Hospitality Careers That Allow You to Work From Home
Sarah Brodsky / DECEMBER 22 2020

Working remotely has become commonplace during COVID-19, and some people predict working from home will still be popular even after the pandemic. Hospitality professionals who want to work from a home office or enjoy the lifestyle of a digital nomad have several possible roles to choose from. Of course, some hospitality roles like housekeeping, maintenance, and serving have to be done on-site. But jobs that are usually performed sitting at a desk may offer more flexibility on where you work.

Reservation specialist

A reservation specialist (or reservation agent) answers calls from guests and helps them book rooms. Because this work is conducted over the phone, some employers will allow you to work anywhere you have reliable phone and internet access and a quiet, distraction-free environment. Of course, you’ll need to develop the same in-depth knowledge of room features and amenities as a representative who works on company property. And, you might need some prior experience with hospitality sales or guest services to be hired. 

Guest service representative

This is another position where you spend your day speaking to guests on the phone. You’ll answer questions, respond to requests, and handle disputes and complaints. You’ll likely need to have already mastered basic office software that’s used for communicating and keeping records of interactions. Employers may want to see previous guest service or customer service experience, especially since they won’t be able to literally stand at your side to guide you through tasks if you run into any difficulty.

Sales manager

This role is often listed as a remote position because you’ll be based out of your home. But it typically involves a lot of travel and in-person meetings with prospects and customers, so be aware that you may not actually be at home much if you take this job. You’ll spend a lot of time talking to corporations, nonprofits, and industry groups that need to book events for their members. You’ll get to know their needs, answer their questions, and help them book packages. You may work to win customers for several properties in a particular region, and your compensation might be at least partially determined by how much business you bring in.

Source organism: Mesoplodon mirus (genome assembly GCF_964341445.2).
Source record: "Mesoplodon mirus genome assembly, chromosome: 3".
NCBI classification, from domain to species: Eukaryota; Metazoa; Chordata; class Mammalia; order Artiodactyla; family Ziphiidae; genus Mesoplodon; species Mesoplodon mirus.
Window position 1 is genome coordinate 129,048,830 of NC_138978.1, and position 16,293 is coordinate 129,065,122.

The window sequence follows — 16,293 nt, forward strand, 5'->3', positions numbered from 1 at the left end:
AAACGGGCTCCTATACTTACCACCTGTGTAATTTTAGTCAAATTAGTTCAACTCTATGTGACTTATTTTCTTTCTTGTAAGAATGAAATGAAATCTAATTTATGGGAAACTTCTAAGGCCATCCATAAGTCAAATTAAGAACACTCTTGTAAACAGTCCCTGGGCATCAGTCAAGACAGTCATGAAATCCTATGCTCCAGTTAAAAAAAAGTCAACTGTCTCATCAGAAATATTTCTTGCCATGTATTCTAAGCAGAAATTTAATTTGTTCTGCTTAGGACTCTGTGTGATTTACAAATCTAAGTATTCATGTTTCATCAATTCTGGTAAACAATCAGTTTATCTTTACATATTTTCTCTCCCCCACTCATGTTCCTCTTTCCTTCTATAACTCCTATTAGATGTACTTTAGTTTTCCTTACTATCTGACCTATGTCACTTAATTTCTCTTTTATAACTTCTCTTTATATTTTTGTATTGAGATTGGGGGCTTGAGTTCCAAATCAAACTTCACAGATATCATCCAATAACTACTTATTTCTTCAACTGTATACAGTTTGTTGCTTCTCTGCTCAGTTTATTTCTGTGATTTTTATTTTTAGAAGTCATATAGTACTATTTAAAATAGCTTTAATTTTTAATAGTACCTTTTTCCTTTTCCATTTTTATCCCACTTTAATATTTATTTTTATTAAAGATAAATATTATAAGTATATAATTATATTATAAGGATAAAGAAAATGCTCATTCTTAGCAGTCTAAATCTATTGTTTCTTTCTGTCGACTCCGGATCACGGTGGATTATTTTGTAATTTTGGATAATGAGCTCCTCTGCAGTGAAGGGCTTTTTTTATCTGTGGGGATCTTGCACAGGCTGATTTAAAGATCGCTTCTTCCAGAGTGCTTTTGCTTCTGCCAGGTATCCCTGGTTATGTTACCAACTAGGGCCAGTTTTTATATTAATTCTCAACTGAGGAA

Software engineer

This is a broad category, so the specific work you’ll do depends on which area you’re hired to focus on. You might be building or updating a hotel’s website, designing a reservations or rewards program app, or building a database to store guests’ information. You might be tasked with creating software to schedule employees’ shifts, or asked to beef up the company’s data security and patch vulnerabilities. You’ll likely need to collaborate with other engineers and stakeholders, but in a remote role, much of that discussion will happen via videoconferencing. 

Systems analyst

A systems analyst is an IT role that involves monitoring software systems for problems and troubleshooting issues when they come up. You’ll provide technical support to other employees, and you may need to help roll out new software or update existing processes. In addition to technical knowledge, you’ll need strong written and oral communication skills so that you can provide clear explanations and give step-by-step instructions to anyone who needs help using the company’s computer systems. 

Human resources manager

A human resources manager may be involved in hiring new employees, managing benefits, handling complaints, and monitoring employee performance. A human resources manager also needs to be up-to-date on labor laws and able to ensure the company is complying with all relevant regulations. Although human resources positions are often fairly hands-on, there are sometimes remote opportunities, particularly for managers who will be working with staff from multiple properties. However, even a remote human resources role is likely to call for some days on-site to conduct training and oversee staff.

Revenue manager

A revenue manager analyzes data on a company’s finances and makes recommendations on how to set prices. A revenue manager might also evaluate business plans and predict how changes in operations would affect revenue. For this role, you’ll need a solid understanding of math, business, and the hospitality industry, and you’ll need to be comfortable using spreadsheets and financial software to visualize trends in revenue. Previous experience in finance or accounting may be helpful when applying for this remote job because you’ll need to show that you can run analyses independently.